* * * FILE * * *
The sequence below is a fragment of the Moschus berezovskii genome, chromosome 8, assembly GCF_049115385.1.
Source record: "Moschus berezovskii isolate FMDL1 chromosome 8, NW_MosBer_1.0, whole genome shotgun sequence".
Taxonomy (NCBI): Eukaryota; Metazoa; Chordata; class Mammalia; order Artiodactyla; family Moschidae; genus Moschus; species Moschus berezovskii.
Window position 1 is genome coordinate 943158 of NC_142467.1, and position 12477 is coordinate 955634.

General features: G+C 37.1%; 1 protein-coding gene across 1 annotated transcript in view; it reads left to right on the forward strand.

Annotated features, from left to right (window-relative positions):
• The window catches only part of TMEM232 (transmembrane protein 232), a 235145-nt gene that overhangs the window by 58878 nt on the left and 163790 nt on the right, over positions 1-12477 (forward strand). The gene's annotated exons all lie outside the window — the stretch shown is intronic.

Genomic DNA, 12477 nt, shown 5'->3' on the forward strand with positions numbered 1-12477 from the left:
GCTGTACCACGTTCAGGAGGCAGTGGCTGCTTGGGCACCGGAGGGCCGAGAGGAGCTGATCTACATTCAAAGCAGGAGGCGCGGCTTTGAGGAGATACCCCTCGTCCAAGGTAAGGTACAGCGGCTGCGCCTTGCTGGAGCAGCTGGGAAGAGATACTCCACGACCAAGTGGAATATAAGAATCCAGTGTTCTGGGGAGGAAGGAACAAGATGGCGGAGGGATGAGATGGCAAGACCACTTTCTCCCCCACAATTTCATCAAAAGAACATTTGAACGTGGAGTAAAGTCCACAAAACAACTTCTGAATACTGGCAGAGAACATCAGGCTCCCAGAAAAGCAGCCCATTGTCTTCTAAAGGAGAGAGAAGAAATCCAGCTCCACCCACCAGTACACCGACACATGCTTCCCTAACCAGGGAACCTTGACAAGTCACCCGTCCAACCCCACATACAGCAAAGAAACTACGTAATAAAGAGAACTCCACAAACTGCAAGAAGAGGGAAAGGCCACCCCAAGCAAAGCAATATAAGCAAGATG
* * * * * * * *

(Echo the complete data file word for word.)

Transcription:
The sequence below is a fragment of the Moschus berezovskii genome, chromosome 8, assembly GCF_049115385.1.
Source record: "Moschus berezovskii isolate FMDL1 chromosome 8, NW_MosBer_1.0, whole genome shotgun sequence".
Taxonomy (NCBI): Eukaryota; Metazoa; Chordata; class Mammalia; order Artiodactyla; family Moschidae; genus Moschus; species Moschus berezovskii.
Window position 1 is genome coordinate 943158 of NC_142467.1, and position 12477 is coordinate 955634.

General features: G+C 37.1%; 1 protein-coding gene across 1 annotated transcript in view; it reads left to right on the forward strand.

Annotated features, from left to right (window-relative positions):
• The window catches only part of TMEM232 (transmembrane protein 232), a 235145-nt gene that overhangs the window by 58878 nt on the left and 163790 nt on the right, over positions 1-12477 (forward strand). The gene's annotated exons all lie outside the window — the stretch shown is intronic.

Genomic DNA, 12477 nt, shown 5'->3' on the forward strand with positions numbered 1-12477 from the left:
GCTGTACCACGTTCAGGAGGCAGTGGCTGCTTGGGCACCGGAGGGCCGAGAGGAGCTGATCTACATTCAAAGCAGGAGGCGCGGCTTTGAGGAGATACCCCTCGTCCAAGGTAAGGTACAGCGGCTGCGCCTTGCTGGAGCAGCTGGGAAGAGATACTCCACGACCAAGTGGAATATAAGAATCCAGTGTTCTGGGGAGGAAGGAACAAGATGGCGGAGGGATGAGATGGCAAGACCACTTTCTCCCCCACAATTTCATCAAAAGAACATTTGAACGTGGAGTAAAGTCCACAAAACAACTTCTGAATACTGGCAGAGAACATCAGGCTCCCAGAAAAGCAGCCCATTGTCTTCTAAAGGAGAGAGAAGAAATCCAGCTCCACCCACCAGTACACCGACACATGCTTCCCTAACCAGGGAACCTTGACAAGTCACCCGTCCAACCCCACATACAGCAAAGAAACTACGTAATAAAGAGAACTCCACAAACTGCAAGAAGAGGGAAAGGCCACCCCAAGCAAAGCAATATAAGCAAGATG